To help us provide you with free impartial advice, we may earn a commission if you buy through links on our site. Learn more

Sony BDP-S380 review

Our Rating :
Price when reviewed : £120
inc VAT

Improvements over the S370 are few and far between, and it's disappointing not to see iPlayer in HD. DivX support has gone, and start-up is slower.


Two new audio codecs are supported: Dolby Digital Plus and DTS-HD High Resolution Audio. There’s no real benefit to this currently, as we’ve yet to see any discs or digital files using these codecs, but it could come in handy in the future.

Another subtle difference is the removal of the S370’s optical S/PDIF output (there’s only a coaxial S/PDIF now).

Sony BDP-S380 ports

Unfortunately, start-up time has taken a step backwards. Although the disc tray ejects almost immediately, it took 44 seconds to begin playing Casino Royale on Blu-ray. The S370 took just 21 seconds. If you’re in the middle of watching a movie and put the S380 into standby, you can simply press the play button on the remote to resume viewing, but that still takes almost 40 seconds.

You can enable a quick-start mode, but while this does save time, it also draws a continuous 6W when in standby and means the fan spins constantly, and will prove an annoyance to those with acute hearing.

Bravia Internet Video has evolved slightly since the S370 was released, but firmware updates mean there’s no difference between the old and new models here. BBC iPlayer’s interface remains sluggish, but fast forwarding and rewinding internet video is still smoother than on other manufacturer’s products. However, it’s worth noting that, as with the S370, there’s only a choice of Normal and High Quality video – not proper HD as you get with Humax’s Freeview HD PVR, the HDR-FOX T2.

Also bear in mind that, as with every other set-top box, Bravia Internet Video provides only catch-up on-demand TV, which means the last week’s worth of BBC and Channel 5, and even then only selected programmes. Channel 4 remains unavailable, despite being added to the PlayStation 3 in 2010. YouTube allows you to sign in and awkwardly search for videos using the number buttons on the remote. Again, like virtually all other set-top and mobile devices, you’ll see a different set of search results than on a laptop or PC: full-length sponsored TV episodes will be unavailable.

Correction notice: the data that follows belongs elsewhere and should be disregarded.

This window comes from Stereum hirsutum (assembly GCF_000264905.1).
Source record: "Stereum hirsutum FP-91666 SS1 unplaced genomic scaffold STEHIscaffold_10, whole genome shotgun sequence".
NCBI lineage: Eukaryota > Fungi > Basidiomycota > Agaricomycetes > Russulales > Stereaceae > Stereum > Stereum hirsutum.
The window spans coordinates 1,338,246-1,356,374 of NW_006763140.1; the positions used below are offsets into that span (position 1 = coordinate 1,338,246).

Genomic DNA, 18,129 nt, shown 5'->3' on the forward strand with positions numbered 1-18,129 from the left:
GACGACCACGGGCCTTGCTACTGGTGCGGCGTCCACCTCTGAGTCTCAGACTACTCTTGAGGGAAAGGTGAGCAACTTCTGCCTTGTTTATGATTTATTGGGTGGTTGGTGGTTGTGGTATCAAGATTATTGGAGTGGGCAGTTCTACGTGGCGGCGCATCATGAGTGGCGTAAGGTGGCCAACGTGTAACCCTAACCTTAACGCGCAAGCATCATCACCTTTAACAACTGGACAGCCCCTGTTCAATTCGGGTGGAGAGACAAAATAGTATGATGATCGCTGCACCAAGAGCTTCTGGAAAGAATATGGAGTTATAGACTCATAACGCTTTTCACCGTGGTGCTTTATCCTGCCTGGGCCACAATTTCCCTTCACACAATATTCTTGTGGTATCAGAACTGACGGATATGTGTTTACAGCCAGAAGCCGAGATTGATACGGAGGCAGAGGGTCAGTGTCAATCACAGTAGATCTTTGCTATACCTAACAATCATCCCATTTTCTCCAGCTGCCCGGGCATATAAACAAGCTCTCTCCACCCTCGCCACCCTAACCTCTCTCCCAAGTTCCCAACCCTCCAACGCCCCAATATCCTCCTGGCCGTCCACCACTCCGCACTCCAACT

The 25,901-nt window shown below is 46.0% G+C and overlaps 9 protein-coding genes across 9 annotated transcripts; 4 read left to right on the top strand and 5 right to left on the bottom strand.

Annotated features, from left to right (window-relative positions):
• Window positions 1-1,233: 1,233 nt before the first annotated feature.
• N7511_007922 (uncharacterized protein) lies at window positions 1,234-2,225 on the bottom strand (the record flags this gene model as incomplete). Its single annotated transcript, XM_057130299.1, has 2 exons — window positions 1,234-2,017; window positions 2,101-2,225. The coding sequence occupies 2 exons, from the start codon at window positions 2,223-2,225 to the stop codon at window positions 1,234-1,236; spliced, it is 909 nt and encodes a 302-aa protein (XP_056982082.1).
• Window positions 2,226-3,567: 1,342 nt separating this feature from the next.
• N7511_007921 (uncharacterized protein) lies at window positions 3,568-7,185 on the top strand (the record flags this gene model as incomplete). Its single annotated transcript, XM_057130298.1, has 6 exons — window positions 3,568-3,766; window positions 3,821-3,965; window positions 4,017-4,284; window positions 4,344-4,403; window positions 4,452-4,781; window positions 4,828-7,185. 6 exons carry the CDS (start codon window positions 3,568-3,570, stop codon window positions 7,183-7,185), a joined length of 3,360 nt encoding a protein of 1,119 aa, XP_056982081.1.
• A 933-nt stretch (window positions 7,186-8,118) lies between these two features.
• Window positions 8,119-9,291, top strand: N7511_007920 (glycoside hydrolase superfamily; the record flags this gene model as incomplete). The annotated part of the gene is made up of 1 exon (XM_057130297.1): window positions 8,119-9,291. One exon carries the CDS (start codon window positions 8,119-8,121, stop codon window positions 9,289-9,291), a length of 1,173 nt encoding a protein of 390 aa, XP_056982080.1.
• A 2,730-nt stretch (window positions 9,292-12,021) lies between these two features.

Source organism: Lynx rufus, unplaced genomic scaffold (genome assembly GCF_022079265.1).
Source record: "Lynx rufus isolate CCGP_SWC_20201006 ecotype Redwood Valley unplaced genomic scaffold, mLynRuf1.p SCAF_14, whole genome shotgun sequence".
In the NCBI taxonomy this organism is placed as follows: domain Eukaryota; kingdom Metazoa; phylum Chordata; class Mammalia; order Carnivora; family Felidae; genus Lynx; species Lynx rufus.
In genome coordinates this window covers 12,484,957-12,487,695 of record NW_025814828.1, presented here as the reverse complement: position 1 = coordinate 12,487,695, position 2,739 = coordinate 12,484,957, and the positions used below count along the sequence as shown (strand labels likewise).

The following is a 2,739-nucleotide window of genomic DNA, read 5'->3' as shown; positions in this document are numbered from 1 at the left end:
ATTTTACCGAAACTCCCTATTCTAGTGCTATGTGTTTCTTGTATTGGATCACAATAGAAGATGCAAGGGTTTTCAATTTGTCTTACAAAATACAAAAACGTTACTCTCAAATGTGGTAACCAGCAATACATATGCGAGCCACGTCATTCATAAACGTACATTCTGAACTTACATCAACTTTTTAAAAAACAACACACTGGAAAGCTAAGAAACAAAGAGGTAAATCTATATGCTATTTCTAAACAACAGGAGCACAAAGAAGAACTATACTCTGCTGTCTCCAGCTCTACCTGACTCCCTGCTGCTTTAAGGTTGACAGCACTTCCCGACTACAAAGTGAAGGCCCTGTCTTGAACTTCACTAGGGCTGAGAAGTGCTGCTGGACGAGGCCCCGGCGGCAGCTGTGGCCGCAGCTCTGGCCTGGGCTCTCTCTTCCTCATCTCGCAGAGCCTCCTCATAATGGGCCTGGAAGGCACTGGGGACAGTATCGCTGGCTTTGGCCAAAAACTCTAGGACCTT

If you own an Android phone, iPhone or iPod Touch, you can download the MediaRemote app which lets you control the S380 via Wi-Fi. The only really useful feature is the Disc Info tab which shows you information about the disc currently playing, including cast, director and producer.

The BDP-S380 is still a great-value Blu-ray player with a wealth of features, but it’s not quite as impressive as the S370 was. The lack of DivX support is arguably more of a problem than the ‘missing’ optical S/PDIF output, but the slower start-up time is also disappointing. If you can still find the BDP-S370 on sale for under £120, buy it, but otherwise, this is a great choice if you don’t need 3D support.

Pages: 1 2


Price £120
Rating ****

Buying Information

Price £120
Warranty one-year RTB

Features and Connections

Blu-ray profile 2.0
HDMI outputs 1
HDMI Version 1.3
Component outputs 1
S-video output 0
Composite outputs 1
Stereo phono outputs 1
Coaxial S/PDIF outputs 1
Optical S/PDIF outputs 0
Wired network ports 1x 10/100
Wireless standard optional
USB ports 2
Mass storage support yes
Supported memory cards via USB
BD Live storage none

Video, Audio and Photo

Video playback formats MPEG-1, MPEG-2, MPEG-4 AVC, AVCHD, Xvid, WMV9
Image viewing formats JPEG
Audio playback formats MP3, WMA, WAV, SACD, AAC
YouTube streaming yes


Dynamic Range Control no
Dolby TrueHD support yes
DTS-HD MA support yes


Power consumption standby 0W
Power consumption on 9W
Size 430x210x38mmmm

Read more